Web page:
“Wynken, Blynken, and Nod” by Eugene Field (1850–1895)


"Wynken, Blynken, and Nod"

Wynken, Blynken, and Nod one night
    Sailed off in a wooden shoe–
Sailed on a river of crystal light,
    Into a sea of dew.
“Where are you going, and what do you wish?”
    The old moon asked of the three.
“We have come to fish for the herring fish
That live in this beautiful sea;
Nets of silver and gold have we!”
                  Said Wynken,
                  Blynken,
                  And Nod.
The old moon laughed and sang a song,
    As they rocked in the wooden shoe,
And the wind that sped them all night long
    Ruffled the waves of dew.
The little stars were the herring fish
    That lived in that beautiful sea–
“Now cast your nets wherever you wish–
    Never afeard are we!”
    So cried the stars to the fishermen three:
                  Wynken,
                  Blynken,
                  And Nod.
All night long their nets they threw
   To the stars in the twinkling foam—
Then down from the skies came the wooden shoe,
   Bringing the fishermen home;
‘T was all so pretty a sail it seemed
   As if it could not be,
And some folks thought ‘t was a dream they ‘d dreamed
   Of sailing that beautiful sea—
   But I shall name you the fishermen three:
                     Wynken,
                     Blynken,
                     And Nod.
Wynken and Blynken are two little eyes,
   And Nod is a little head,
And the wooden shoe that sailed the skies
   Is a wee one’s trundle-bed.
So shut your eyes while mother sings
   Of wonderful sights that be,
And you shall see the beautiful things
   As you rock in the misty sea,
   Where the old shoe rocked the fishermen three:
                     Wynken,
                     Blynken,
                     And Nod.



*Source: The Golden Book of Poetry (1947)

“The Head” by Blaise Cendrars (1916 – 1961)


"The Head"

by Blaise Cendrars

The guillotine is the masterpiece of plastic art 
Its click 
Creates perpetual motion 
Everyone knows about Christopher Columbus’ egg 
Which was a flat egg, a fixed egg, the egg of an inventor 
Archipenko’s sculpture is the first ovoidal egg 
Held in intense equilibrium 
Like an immobile top 
On its animated point 
Speed 
It throws off 
Multicolored waves 
Color zones 
And turns in depth 
Nude. 
New. 
Total.

“The Harlem Dancer” by Claude McKay (1889 – 1948)



Listen to the “Harlem Dancer” here:


“The Harlem Dancer

by Claude McKay

Applauding youths laughed with young prostitutes

And watched her perfect, half-clothed body sway;

Her voice was like the sound of blended flutes

Blown by black players upon a picnic day.

She sang and danced on gracefully and calm,

The light gauze hanging loose about her form;

To me she seemed a proudly-swaying palm

Grown lovelier for passing through a storm.

Upon her swarthy neck black shiny curls

Luxuriant fell; and tossing coins in praise,

The wine-flushed, bold-eyed boys, and even the girls,

Devoured her shape with eager, passionate gaze;

But looking at her falsely-smiling face,

I knew her self was not in that strange place.

“The Red Wheelbarrow” by William Carlos Williams (1883 – 1963)



"The Red Wheelbarrow" by William Carlos Williams, Read by Teyuna Trynea Darris 

so much depends 
upon 

a red wheel 
barrow 

glazed with rain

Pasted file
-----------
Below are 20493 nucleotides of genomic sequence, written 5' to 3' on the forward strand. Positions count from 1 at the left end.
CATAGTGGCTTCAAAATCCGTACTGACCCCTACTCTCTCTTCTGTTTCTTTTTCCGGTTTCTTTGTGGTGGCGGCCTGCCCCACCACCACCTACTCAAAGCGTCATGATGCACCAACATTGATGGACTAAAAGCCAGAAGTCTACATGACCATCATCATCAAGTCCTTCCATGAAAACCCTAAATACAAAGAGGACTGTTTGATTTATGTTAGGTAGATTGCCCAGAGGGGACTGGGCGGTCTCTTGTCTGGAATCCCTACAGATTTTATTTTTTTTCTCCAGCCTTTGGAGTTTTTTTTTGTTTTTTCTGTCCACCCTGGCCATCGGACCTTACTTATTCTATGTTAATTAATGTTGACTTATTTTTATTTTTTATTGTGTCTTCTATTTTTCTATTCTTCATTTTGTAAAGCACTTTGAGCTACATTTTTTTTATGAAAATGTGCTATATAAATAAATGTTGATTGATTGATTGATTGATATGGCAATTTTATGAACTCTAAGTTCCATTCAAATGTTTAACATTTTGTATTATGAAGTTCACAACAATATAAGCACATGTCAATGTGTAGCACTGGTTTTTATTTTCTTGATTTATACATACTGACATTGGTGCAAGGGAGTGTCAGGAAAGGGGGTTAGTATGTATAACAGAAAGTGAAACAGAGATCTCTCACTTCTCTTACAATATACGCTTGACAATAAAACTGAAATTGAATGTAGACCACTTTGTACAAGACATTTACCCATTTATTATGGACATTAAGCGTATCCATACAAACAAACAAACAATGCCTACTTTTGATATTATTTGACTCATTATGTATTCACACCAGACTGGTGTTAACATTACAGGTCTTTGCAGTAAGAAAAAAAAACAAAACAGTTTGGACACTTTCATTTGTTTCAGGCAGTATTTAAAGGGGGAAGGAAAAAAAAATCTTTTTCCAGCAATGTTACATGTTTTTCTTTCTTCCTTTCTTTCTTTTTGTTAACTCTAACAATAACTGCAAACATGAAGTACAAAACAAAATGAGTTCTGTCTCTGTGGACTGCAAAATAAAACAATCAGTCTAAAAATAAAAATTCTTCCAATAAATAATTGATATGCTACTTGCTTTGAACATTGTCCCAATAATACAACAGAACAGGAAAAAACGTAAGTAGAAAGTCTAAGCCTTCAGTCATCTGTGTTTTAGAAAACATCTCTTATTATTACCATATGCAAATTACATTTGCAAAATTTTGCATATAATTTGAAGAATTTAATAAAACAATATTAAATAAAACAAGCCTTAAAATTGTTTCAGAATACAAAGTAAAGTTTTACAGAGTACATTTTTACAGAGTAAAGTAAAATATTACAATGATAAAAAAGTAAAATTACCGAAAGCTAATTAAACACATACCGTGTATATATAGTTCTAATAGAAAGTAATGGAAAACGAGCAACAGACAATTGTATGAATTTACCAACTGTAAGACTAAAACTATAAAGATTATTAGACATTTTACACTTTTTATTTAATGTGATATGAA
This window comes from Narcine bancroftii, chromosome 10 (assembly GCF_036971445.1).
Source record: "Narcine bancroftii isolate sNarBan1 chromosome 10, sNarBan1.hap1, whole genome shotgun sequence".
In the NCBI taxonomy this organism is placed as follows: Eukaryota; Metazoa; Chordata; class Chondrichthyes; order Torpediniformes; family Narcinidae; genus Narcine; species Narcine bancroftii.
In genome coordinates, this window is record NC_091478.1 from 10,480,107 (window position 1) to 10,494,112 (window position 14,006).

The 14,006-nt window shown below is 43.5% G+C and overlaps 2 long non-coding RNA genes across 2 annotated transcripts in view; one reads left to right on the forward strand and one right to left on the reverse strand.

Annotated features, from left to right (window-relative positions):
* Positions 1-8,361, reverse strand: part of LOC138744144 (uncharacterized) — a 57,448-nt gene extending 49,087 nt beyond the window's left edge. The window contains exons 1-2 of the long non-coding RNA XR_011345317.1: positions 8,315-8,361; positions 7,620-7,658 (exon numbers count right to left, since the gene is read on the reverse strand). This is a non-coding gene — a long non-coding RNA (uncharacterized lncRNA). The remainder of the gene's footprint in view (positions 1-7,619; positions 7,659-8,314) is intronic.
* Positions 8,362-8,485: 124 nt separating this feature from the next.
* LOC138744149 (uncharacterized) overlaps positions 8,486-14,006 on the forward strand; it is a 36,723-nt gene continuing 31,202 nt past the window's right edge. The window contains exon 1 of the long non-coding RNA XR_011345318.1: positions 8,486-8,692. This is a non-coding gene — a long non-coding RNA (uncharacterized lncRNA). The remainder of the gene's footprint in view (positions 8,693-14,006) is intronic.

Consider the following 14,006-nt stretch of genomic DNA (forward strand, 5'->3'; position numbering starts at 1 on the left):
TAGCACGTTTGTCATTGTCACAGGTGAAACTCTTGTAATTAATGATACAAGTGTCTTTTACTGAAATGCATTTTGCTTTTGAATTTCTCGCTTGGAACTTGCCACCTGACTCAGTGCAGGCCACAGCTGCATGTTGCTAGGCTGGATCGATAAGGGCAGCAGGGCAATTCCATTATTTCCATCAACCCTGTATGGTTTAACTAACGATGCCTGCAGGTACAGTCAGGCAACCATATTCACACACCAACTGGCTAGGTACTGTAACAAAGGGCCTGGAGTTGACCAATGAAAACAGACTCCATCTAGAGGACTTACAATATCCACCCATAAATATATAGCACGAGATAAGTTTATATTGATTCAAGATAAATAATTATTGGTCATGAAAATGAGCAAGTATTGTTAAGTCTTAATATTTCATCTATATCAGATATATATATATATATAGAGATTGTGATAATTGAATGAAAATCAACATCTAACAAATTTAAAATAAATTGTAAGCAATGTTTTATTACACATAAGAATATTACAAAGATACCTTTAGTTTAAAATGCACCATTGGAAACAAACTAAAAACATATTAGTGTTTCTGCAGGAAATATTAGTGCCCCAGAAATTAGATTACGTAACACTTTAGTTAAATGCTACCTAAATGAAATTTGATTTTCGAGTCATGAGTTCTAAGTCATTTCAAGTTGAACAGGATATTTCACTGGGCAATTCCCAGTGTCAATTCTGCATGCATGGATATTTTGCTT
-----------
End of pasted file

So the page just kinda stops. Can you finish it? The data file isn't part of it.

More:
water 

beside the white 
chickens.

“I was born upon they bank, river” by Henry David Thoreau (1817 – 1862)


"I was born upon thy bank, river"

by Henry David Thoreau

I was born upon thy bank, river,
My blood flows in thy stream,
And thou meanderest forever
At the bottom of my dream.

GoodPoetry is on Hiatus until September 1st!


GoodPoetry.org is on hiatus until September 1st! We’re curating some great content to share with you, but in the meantime, you can listen to GoodPoetry’s podcast on iTunes, Stitcher, GooglePlay Music and Podomatic.com.

If there are some poems which you’d like us to feature at GoodPoetry.org, or on the GoodPoetry podcast, be sure to list them in the comments, or e-mail us at theGoodPoetry@gmail.com.

“Dream Dust” by Langston Hughes (1902 – 1967)


“Dream Dust” by Langston Hughes

Gather out of
star-dust
Earth-dust,
Cloud-dust,
Storm-dust,
And splinters of hail,
One handful of dream-dust
Not for sale

“To Her Father with Some Verses” by Anne Bradstreet (1612 – 1672)


To Her Father with Some Verses

Most truly honoured, and as truly dear,

If worth in me or ought I do appear,

Who can of right better demand the same

Than may your worthy self from whom it came?

The principal might yield a greater sum,

Yet handled ill, amounts but to this crumb;

My stock’s so small I know not how to pay,

My bond remains in force unto this day;

Yet for part payment take this simple mite,

Where nothing’s to be had, kings loose their right.

Such is my debt I may not say forgive,

But as I can, I’ll pay it while I live;

Such is my bond, none can discharge but I,

Yet paying is not paid until I die.

“The Unfading Beauty” by Thomas Carew (1595 – 1639)


“The Unfading Beauty”

by THOMAS CAREW

HE that loves a rosy cheek,

Or a coral lip admires,

Or from star-like eyes doth seek

Fuel to maintain his fires:

As old Time makes these decay,

So his flames must waste away.

But a smooth and steadfast mind,

Gentle thoughts and calm desires,

Hearts with equal love combined,

Kindle never-dying fires.

Where these are not, I despise

Lovely cheeks or lips or eyes.

“Sonnet 18— Shall I Compare Thee to a Summer’s Day?” by William Shakespeare (1564 – 1616)


Shall I compare thee to a summer’s day? (Sonnet 18)